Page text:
Shatter (film)

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Original film poster
Directed byMichael Carreras
Monte Hellman
Produced byMichael Carreras
Written byDon Houghton
StarringStuart Whitman
Lung Ti
Lily Li
Peter Cushing
Anton Diffring
Music byDavid Lindup
Distributed byHammer Films
Starz, Anchor Bay
Release date
1974 (UK),
1 July 1980 (Hong Kong)
Running time
89 min.

Shatter, also known as Call Him Mr Shatter and They Call Him Mr Shatter, is a 1974 British-Hong Kong action film directed by Michael Carreras and Monte Hellman and starring Stuart Whitman, Lung Ti, Lily Li, Anton Diffring and Peter Cushing in his last film for Hammer Studios. It was the second and final international co-production between Hammer Studios of England and Shaw Brothers Studio of Hong Kong. The film was shot entirely on location in Hong Kong and was first released in 1974 in UK.[1]

Plot outline[edit]

Shatter (Stuart Whitman) is a hitman contracted to kill a dictator in a certain African country. He completes his assignment and returns to Hong Kong to collect his fee, only to learn that he himself is the next target of the assassination because he was intended to be used as a scapegoat by his client for a larger political agenda. Being pursued by various government agencies and gangsters, Shatter seeks help from a master martial artist Tai Pah (Lung Ti) and promise to share half of his fee in exchange for Tai Pah’s protection and assistance to recovering his fee.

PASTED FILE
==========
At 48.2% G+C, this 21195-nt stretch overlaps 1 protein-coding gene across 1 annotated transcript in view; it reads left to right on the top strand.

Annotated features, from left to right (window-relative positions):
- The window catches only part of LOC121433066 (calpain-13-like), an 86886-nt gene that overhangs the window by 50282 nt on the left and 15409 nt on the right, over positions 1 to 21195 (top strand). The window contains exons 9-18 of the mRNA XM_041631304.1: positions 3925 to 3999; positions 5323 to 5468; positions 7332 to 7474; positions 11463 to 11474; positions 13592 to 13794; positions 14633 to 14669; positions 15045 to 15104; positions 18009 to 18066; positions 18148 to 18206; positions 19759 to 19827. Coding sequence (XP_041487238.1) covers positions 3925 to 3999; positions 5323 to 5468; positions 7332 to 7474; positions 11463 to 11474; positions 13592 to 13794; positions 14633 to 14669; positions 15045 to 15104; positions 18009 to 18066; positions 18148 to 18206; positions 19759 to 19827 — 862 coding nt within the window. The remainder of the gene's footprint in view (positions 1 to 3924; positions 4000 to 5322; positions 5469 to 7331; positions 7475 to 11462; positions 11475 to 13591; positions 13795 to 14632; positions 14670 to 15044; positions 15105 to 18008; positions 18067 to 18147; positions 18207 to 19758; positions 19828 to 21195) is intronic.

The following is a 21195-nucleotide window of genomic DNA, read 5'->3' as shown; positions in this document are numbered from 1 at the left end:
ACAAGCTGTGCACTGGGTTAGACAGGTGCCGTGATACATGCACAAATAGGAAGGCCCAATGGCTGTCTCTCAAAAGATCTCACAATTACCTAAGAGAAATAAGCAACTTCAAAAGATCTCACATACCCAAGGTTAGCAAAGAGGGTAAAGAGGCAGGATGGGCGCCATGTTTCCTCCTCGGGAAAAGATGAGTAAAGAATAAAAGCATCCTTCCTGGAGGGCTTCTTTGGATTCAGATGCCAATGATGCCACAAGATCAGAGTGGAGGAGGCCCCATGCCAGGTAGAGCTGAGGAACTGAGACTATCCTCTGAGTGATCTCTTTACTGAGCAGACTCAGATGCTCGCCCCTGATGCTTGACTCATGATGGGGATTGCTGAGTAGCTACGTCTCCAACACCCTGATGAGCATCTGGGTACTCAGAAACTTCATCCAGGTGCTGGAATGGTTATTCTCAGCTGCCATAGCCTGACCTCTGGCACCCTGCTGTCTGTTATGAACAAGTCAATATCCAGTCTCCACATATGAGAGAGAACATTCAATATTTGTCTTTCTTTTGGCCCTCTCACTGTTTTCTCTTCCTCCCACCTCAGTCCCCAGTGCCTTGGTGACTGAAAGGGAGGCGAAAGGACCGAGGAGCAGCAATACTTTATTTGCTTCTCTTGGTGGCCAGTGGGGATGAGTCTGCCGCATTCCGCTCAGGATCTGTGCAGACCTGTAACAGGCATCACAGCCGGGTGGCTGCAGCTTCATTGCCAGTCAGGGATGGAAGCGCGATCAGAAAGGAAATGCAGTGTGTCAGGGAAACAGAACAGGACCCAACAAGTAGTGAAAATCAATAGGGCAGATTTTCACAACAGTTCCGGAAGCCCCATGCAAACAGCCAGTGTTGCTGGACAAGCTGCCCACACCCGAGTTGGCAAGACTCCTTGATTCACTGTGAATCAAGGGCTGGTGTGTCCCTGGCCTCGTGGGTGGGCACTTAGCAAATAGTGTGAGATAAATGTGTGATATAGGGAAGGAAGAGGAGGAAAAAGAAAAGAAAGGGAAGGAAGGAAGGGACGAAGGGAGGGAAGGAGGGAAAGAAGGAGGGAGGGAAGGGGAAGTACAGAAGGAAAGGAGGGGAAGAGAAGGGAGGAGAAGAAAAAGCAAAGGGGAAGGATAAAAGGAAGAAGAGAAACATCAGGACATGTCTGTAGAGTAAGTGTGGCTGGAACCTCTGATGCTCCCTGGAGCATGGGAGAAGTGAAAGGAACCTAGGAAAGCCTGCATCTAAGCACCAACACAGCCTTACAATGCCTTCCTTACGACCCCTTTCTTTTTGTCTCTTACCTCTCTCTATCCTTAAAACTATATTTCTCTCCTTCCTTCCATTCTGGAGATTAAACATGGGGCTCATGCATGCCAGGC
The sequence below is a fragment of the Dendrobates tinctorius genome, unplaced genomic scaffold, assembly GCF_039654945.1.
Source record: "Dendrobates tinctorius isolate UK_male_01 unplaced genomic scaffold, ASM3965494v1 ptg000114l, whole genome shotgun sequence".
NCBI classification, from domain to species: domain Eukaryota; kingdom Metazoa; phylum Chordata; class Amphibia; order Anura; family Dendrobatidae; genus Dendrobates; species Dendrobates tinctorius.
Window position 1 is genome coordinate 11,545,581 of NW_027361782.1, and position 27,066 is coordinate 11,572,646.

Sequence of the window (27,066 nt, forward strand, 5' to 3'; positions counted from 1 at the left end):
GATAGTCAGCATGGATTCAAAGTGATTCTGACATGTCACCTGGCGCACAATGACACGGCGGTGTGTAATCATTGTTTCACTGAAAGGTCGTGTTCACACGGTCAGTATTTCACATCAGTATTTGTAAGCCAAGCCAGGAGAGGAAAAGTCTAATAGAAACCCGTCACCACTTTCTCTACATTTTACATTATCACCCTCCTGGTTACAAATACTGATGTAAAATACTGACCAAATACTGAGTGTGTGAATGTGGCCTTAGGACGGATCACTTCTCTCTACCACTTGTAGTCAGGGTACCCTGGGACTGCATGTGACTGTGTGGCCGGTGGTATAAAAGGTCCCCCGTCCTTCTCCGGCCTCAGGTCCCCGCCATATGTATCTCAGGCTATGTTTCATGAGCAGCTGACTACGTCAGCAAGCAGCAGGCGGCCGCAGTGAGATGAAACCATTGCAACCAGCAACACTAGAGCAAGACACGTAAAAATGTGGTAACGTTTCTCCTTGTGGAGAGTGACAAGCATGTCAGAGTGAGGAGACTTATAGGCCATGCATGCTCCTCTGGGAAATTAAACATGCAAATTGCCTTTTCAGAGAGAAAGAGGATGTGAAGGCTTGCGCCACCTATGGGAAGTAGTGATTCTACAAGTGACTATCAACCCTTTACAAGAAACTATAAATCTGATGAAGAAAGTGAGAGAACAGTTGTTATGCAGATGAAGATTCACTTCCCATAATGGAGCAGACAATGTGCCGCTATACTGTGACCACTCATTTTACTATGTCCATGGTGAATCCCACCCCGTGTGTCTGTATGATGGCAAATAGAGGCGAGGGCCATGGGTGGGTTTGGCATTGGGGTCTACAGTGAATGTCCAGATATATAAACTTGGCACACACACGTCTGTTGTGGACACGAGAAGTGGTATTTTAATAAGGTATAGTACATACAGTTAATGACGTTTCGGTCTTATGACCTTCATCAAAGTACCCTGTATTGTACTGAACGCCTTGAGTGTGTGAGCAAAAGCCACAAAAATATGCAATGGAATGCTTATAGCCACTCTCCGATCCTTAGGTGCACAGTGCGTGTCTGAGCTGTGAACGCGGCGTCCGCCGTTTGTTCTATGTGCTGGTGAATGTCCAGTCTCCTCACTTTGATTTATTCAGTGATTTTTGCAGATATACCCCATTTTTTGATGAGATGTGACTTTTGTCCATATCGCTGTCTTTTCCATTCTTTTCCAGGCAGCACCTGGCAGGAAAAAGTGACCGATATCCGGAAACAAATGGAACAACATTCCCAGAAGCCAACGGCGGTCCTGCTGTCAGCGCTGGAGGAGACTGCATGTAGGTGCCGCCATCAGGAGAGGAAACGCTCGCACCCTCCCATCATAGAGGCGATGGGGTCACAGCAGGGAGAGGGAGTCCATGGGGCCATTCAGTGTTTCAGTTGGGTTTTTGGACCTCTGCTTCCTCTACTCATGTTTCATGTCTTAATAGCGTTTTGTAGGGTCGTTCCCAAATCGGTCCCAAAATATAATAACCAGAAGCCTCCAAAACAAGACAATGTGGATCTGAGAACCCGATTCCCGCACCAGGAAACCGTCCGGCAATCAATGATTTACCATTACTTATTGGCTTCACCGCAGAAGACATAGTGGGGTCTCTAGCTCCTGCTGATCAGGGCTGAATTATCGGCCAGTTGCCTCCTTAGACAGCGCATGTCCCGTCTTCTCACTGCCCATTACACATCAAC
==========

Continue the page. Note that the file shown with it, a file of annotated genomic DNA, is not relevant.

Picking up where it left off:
The film was begun by Monte Hellman who was replaced either for shooting "incomprehensible rushes" or being behind schedule. Michael Carreras took over direction and brought in a new cinematographer. Carreras complained "In my opinion, the action scenes lack excitement, the dialogue scenes are dull and Hong Kong looks like a slum. I just don't know how to salvage it."[2] The experience made Carreras vow to never direct or produce a film again. A new score was added when the original Shaw Brothers score horrified music director Philip Martell who thought it "absoutely appalling".[3]

Plans to turn Shatter into a television series starring Stuart Whitman were shelved when Avco-Embassy didn't pick up the US release of the film until 1976.[4]


  1. ^ Swires, Steve (1992). "Fall of the House of Hammer". Fangoria. p. 57.
  2. ^ p. 98 Stevens, Brad Monte Hellman: His Life and Films McFarland, 2003
  3. ^ p. 238 Huckvale, David James Bernard, Composer To Count Dracula: A Critical Biography McFarland, 2006
  4. ^ p.148 Miller, David & Carlson, Veronica The Complete Peter Cushing Reynolds & Hearn, 01/02/2005

External links[edit]